Wayne State University held its 25th annual Martin Luther King Jr. Tribute on Jan. 18. Rather than in the WSU Orchestra Hall, the event was held virtually due to the COVID-19 pandemic.
WSU Board of Governors Chair Marilyn Kelly opened the event by stating WSU’s mission is to ensure the legacy of King is remembered and reflected upon.
The event, moderated by WDIV Local 4 anchor Kimberly Gill, reflected on the works and legacy of Dr. King while also looking to the future.
“We continue our efforts to bring together the Metro Detroit community to honor Dr. King's legacy on the world's stage today, and in the years to come,” Gill said.
The event featured video tributes, recipients of the Dr. Arthur L. Johnson Community Leadership Awards and speeches from distinguished guests. WSU President M. Roy Wilson spoke about the importance of holding this tribute to honor King and his civil rights work.
“Dr. King's words from 1963 remain relevant today: 2020 was certainly an extremely difficult year for most of us, as we faced a number of significant challenges and changes,” Wilson said.
Wilson hopes the tribute creates a better sense of community and viewers will feel hopeful about the future, he said.
Following Wilson’s speech, the remainder of the tribute was reserved for this year’s special guest Caroline Randall Williams —an award-winning poet, novelist, activist and Harvard University graduate.
Williams began her remarks by discussing her June 26, 2020 New York Times opinion piece on the legacy of Confederate monuments.
Williams reflected upon the importance of ancestry for African Americans. Although having two Black parents herself, her lineage is not fully Black, she said.
“Seven of my eight great-great-grandfathers were white men who sexually assaulted their help,” Williams said.
One of her great-great-grandfathers was Confederate officer and post-Civil War Senator Edmund Pettus. An ardent white supremacist, Pettus fought in favor of slavery during the Civil War and was named Grand Dragon of the Alabama Ku Klux Klan.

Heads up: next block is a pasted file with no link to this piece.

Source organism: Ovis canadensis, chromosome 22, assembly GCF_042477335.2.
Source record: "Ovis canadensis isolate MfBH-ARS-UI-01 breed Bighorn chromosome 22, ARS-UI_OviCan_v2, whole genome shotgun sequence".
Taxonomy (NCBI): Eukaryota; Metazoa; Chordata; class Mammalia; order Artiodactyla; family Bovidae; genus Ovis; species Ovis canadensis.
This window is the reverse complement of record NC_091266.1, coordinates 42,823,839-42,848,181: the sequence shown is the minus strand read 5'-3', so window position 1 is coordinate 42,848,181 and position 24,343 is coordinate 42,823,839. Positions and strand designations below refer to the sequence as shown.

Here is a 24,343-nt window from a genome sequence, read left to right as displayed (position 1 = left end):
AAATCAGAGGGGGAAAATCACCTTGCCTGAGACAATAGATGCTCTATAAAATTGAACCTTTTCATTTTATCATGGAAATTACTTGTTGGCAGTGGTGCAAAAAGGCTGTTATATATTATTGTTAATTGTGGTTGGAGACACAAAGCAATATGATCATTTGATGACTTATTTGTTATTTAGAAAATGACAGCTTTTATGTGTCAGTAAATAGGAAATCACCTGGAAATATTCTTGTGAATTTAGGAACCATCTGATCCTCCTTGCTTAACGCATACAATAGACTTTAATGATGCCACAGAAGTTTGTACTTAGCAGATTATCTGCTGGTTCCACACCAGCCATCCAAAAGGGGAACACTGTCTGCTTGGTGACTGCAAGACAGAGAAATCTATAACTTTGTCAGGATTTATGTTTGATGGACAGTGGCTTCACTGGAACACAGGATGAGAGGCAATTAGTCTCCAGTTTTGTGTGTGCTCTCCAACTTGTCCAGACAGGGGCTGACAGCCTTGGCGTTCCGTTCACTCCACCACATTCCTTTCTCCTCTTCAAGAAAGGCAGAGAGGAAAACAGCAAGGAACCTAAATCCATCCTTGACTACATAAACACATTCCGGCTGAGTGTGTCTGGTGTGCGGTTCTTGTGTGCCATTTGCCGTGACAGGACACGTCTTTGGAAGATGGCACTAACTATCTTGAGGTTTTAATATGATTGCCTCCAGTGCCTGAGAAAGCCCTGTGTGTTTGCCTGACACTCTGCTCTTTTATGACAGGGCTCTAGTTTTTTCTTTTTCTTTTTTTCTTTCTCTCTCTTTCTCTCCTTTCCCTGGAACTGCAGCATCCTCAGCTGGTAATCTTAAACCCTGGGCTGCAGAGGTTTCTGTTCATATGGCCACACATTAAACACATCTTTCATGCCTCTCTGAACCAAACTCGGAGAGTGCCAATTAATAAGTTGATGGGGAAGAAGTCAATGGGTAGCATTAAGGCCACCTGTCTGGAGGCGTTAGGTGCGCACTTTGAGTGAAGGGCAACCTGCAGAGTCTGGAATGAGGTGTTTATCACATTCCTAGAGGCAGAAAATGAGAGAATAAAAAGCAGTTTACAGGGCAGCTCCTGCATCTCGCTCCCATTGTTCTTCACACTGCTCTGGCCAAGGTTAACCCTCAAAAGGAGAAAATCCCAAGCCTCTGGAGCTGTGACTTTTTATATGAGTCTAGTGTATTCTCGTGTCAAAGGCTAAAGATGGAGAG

Pettus’ name is notorious in the civil rights movement due to the Edmund Pettus Bridge in Selma, Alabama. During a voting rights march from Selma to Montgomery on March 7, 1965, the late U.S. Rep. John Lewis and other civil rights activists were severely beaten by Alabama State troopers at the bridge, an instance of police brutality known in U.S. history as Bloody Sunday.
Williams has called for the Edmund Pettus Bridge to be renamed in honor of Lewis.
With her mixed ancestry, Williams explored the implications and challenges of mixed-race Americans.
“I am somebody who has no voluntary whiteness. I might be someone who is biologically half-white, but my light skin is not by any Black woman’s choice,” Williams said.
With the many political events that occurred in 2020, Williams said she hopes youth feels empowered to engage in social activism but fears a lack of action on the part of white Americans.
“I don't know if there are enough white people that are strong enough to stand up to the scary white people,” Williams said. “That group the mob on Washington represented, they’re loud, aggrieved and armed. And there is unfortunately a large group of people that think that shrugging them off is effective or explaining them away will work. I know that it won't, it's never worked anywhere else in history ever.”
Williams said she hopes non-Black allies will find a way to adapt and maintain the fight daily.
“I’ve used the metaphor before with friends that this idea of fighting against oppression is like a muscle. There are a lot of people I am watching who are allies that are getting blisters,” Williams said.
Williams said she believes her mixed ancestry is much more common in other African Americans than known. While not something to celebrate, the history is important to acknowledge and does not diminish one’s Black identity.
“Being Black is a gift. It’s a gift of cultural inheritance and survival,” Williams said.
Arben Gacaferi is a correspondent for The South End. He can be reached at email@example.com.